Newspaper article The Evening Standard (London, England)

A Quirky Trawl through Some Fascinating Facets of Our City

Newspaper article The Evening Standard (London, England)

A Quirky Trawl through Some Fascinating Facets of Our City

Article excerpt

Byline: IAN THOMSON

CURIOCITY: IN PURSUIT OF LONDON by Henry Eliot and Matt Lloyd-Rose (Particular Books, PS30) WARTIME Soho, with its steamed-up caffs, hookers and other chancers, was known for its dodgy goings-on but the area's sex industry sprung up pink and perky in the Seventies under the Maltese vice barons. One such, a brisket of beef known as "Big Frank" Mifsud, began life in Malta as a traffic cop before emerging as the undisputed king of the Soho clip-joints and peep-shows.

So-called "hostess bars" (darkened rooms, wipe-clean seats) continue to minister to the sad, momentary pleasures of men but the London sex scene has become rather more furtive now that the brothels have given way to Albanian-run escort agencies.

Curiocity, an endlessly fascinating guide to London in all its mongrel, mixed-up polyglot variety, dilates knowledgeably on the capital's teeming sex life. Alfred Gilbert's Eros statue in Piccadilly Circus, unveiled in 1893, was modelled on a 16-yearold Italian adonis named Angelo Colarossi, who posed nude in the homosexual sculptor's Turnham Green studio. Victorians were disconcerted by the eight-foot cast but that did not stop it from becoming the Evening Standard's masthead-logo.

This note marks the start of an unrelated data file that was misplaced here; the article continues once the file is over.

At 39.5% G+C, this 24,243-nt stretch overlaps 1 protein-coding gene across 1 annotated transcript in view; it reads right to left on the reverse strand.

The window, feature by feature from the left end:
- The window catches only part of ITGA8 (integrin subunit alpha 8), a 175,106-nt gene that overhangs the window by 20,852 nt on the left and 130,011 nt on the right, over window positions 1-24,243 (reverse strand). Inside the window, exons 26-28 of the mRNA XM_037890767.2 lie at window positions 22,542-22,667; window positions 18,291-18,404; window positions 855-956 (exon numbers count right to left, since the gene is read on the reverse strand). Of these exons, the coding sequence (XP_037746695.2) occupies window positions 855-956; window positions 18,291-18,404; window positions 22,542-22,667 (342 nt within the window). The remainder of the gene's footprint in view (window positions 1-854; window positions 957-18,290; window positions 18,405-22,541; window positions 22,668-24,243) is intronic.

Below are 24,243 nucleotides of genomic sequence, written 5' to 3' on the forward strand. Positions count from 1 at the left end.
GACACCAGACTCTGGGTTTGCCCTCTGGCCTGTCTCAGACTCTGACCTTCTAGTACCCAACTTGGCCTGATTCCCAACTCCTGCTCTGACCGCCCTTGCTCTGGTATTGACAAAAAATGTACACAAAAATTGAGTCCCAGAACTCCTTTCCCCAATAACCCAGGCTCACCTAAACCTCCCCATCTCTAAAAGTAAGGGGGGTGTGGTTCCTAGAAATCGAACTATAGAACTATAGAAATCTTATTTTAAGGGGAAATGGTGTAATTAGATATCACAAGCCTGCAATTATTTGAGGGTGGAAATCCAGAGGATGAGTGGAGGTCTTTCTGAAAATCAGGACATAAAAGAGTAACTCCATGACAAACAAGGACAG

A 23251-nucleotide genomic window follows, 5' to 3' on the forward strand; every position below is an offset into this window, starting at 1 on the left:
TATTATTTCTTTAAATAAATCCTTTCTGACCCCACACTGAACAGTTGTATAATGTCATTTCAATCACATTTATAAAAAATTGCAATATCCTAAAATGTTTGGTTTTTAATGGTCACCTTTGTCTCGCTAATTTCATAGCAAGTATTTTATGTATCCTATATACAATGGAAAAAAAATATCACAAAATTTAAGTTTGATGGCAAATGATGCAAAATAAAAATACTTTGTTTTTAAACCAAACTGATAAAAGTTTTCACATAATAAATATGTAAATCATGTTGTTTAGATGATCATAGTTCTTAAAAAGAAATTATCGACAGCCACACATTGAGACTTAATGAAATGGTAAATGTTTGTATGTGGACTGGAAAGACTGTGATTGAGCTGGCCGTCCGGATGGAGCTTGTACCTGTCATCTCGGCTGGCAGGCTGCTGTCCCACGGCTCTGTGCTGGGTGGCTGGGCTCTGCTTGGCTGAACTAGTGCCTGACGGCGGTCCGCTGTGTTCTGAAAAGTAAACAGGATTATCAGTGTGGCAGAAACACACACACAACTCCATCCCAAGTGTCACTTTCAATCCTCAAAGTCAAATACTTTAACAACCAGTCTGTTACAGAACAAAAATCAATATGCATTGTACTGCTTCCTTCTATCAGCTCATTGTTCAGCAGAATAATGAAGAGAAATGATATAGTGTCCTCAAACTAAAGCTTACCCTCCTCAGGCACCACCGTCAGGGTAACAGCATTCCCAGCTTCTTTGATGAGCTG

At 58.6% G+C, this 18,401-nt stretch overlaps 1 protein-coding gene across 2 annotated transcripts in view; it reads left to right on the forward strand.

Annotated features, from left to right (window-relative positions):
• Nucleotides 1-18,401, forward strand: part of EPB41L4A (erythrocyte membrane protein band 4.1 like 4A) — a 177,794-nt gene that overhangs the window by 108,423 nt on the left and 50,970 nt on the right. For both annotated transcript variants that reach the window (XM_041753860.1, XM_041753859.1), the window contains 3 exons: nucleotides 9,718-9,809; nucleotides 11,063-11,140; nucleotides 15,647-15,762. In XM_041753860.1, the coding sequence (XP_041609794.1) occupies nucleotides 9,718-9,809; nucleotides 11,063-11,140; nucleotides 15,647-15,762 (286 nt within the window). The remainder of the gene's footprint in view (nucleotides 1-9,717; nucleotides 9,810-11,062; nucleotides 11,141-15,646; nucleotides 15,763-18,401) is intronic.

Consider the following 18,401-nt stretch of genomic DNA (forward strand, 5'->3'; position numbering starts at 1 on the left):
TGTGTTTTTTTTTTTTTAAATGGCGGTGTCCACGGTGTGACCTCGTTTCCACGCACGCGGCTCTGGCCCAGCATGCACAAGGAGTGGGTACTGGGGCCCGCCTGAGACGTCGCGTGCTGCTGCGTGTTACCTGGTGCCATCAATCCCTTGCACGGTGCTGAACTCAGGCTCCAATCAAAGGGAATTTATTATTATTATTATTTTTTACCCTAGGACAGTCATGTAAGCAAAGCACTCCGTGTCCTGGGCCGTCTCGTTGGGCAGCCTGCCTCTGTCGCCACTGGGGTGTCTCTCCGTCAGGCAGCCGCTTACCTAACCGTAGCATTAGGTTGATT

Compiled by the bibliophile social researchers Henry Eliot and Matt Lloyd-Rose, Curiocity is an illustrated dictionary-encyclopaedia fashioned as an A-Z. It encompasses all contemporary London from "Atlas" (maps, charts) to "Zones" (the Tube's outlying districts). A heroic enterprise, it began life in 2009 as a six-issue magazine, with foldable maps, cartoons and contributions from assorted London writers. Since then it has swelled into an eccentric lexical juggernaut.

The 26 chapters are fortified by a subversive irony and jolly, pen-andink sketches of various aspects of the capital. In "Knowledge", the Wellcome Institute's reading room is billed as the only place in London where "you can relax on Freud's couch while wearing a straitjacket". …

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